When I was a child, Sundays—what I was taught as Sabbath—were less than pleasurable. In fact, I thought they were boring. My focus was on all the things I couldn’t do on that day. I did not see Sabbath as a good gift from God.

Now, as an adult seeking respite from a loud, busy world, I embrace this good gift! God invites me to receive whatever will restore my soul and de-thorn my soil. On some Sabbaths, I enjoy a luxurious nap. At other times, I take a leisurely walk, taking photos of what catches my eye in nature, enjoying simply being with Him. I’m invited to feast on beauty in nature or art or literature. I’m invited to linger over a good book or around a table, feasting on friendships and good food. I love this word picture: “On the Sabbath, we are reminded that Christians are called to order desserts and laugh till it hurts” (Tyson, pg. 57). Not all Sabbaths occur on Sunday, but I am better equipped to represent Him well when I receive His invitation to 24-6 living.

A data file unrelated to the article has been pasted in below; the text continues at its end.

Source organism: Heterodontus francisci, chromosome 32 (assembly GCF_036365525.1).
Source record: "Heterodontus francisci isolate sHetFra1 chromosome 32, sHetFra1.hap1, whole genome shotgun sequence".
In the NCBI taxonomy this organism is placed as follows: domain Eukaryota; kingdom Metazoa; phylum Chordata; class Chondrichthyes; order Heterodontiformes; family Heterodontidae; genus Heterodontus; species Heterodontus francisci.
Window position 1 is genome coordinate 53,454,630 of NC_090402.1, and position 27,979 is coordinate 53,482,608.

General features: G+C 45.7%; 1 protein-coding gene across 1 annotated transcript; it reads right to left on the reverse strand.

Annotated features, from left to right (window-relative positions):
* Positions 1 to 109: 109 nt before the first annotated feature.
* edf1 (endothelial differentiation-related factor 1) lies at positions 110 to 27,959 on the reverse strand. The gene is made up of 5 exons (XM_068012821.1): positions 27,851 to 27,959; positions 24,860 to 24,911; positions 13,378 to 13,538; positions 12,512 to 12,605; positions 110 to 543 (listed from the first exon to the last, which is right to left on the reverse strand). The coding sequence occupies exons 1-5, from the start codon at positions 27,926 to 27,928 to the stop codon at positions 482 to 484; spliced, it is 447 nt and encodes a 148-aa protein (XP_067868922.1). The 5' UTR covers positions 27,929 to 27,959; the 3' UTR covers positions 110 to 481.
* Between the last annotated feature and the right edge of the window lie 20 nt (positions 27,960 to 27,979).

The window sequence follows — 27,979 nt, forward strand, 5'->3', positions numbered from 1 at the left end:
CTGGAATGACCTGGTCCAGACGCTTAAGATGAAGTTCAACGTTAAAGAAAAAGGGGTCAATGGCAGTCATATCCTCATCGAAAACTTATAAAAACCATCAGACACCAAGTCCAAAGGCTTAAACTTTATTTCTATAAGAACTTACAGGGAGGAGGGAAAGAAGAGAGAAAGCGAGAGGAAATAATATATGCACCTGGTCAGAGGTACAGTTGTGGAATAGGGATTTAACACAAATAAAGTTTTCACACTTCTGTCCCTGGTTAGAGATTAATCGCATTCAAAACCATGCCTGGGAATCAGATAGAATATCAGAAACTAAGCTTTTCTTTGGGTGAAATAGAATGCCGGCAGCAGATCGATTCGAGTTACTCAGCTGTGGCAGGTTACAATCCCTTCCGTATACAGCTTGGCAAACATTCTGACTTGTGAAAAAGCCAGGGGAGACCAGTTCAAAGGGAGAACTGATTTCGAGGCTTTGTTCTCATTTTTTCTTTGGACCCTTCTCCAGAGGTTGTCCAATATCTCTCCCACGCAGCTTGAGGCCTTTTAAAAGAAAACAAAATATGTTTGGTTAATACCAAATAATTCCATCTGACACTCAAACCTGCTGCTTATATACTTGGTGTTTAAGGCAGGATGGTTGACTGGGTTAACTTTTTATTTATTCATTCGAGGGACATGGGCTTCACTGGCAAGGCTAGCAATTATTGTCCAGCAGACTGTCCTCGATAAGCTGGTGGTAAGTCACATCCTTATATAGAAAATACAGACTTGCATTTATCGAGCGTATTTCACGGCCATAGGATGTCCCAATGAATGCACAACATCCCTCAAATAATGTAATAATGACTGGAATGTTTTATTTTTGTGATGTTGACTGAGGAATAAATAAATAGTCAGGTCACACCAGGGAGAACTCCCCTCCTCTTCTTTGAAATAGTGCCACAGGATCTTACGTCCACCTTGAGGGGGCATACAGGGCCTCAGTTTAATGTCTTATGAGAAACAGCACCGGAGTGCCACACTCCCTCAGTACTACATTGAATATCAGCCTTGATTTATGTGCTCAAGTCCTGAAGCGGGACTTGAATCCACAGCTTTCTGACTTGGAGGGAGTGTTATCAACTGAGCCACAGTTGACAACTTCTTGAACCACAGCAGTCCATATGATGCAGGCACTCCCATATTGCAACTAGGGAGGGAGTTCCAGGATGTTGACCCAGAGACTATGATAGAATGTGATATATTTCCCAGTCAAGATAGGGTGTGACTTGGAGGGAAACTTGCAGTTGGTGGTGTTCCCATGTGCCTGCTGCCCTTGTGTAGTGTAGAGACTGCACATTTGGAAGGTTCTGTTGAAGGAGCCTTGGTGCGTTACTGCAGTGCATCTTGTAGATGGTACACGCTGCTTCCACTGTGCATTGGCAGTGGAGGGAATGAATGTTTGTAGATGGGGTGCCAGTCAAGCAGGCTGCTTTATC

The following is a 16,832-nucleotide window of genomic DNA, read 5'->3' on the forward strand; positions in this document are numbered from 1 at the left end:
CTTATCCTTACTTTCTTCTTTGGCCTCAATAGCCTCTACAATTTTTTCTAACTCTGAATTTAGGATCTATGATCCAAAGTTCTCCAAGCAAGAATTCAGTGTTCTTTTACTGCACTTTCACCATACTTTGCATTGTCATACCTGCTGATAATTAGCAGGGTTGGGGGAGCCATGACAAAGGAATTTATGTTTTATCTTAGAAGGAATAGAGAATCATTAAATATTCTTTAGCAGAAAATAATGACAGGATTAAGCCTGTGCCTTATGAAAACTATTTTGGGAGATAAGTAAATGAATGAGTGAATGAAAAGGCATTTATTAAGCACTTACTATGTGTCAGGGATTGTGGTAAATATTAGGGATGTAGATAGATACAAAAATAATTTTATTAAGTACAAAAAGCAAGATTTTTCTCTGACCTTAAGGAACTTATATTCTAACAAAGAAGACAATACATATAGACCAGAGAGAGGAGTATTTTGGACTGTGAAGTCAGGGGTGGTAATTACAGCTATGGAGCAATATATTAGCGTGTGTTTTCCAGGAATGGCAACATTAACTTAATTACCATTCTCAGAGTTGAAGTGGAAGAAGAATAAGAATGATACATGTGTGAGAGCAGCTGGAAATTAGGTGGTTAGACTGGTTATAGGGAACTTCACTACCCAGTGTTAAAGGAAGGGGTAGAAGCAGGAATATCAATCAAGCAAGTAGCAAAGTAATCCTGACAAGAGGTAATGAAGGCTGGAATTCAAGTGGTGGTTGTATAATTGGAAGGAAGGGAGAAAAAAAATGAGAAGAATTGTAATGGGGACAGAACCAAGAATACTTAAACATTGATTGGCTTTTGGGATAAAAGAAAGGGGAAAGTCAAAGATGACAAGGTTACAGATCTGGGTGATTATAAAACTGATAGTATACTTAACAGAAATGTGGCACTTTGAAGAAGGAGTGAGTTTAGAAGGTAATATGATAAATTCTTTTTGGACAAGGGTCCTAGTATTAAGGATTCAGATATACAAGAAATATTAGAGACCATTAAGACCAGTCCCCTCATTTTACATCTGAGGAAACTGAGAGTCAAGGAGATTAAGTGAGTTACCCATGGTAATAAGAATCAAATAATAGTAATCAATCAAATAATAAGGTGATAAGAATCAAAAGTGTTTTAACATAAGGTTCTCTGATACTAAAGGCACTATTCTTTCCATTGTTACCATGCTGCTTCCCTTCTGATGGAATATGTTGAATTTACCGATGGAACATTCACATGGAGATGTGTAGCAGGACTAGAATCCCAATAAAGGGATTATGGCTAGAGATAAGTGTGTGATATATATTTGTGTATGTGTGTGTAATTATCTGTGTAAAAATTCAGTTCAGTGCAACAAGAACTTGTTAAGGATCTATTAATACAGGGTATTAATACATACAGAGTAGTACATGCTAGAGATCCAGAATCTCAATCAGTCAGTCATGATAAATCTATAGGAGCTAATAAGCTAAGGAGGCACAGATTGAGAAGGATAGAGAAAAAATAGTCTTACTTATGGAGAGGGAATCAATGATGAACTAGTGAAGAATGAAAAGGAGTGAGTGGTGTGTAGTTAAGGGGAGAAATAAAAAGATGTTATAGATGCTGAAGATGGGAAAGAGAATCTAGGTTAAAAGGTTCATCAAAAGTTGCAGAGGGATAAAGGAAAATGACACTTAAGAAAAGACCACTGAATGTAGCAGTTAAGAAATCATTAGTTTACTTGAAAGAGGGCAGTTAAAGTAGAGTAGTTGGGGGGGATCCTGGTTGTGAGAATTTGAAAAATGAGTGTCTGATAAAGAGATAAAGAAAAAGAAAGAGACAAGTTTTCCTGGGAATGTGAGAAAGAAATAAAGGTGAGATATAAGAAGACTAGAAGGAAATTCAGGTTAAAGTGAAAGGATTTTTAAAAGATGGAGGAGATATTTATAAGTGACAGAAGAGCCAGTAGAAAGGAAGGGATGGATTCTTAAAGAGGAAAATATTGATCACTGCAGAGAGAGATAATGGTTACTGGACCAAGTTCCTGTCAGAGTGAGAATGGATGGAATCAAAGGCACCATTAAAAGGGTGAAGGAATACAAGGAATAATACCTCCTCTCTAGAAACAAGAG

Receive from God what will restore your soul. Ask Him to help you remove thorns from your soil. Delight in the goodness of God. Find rest.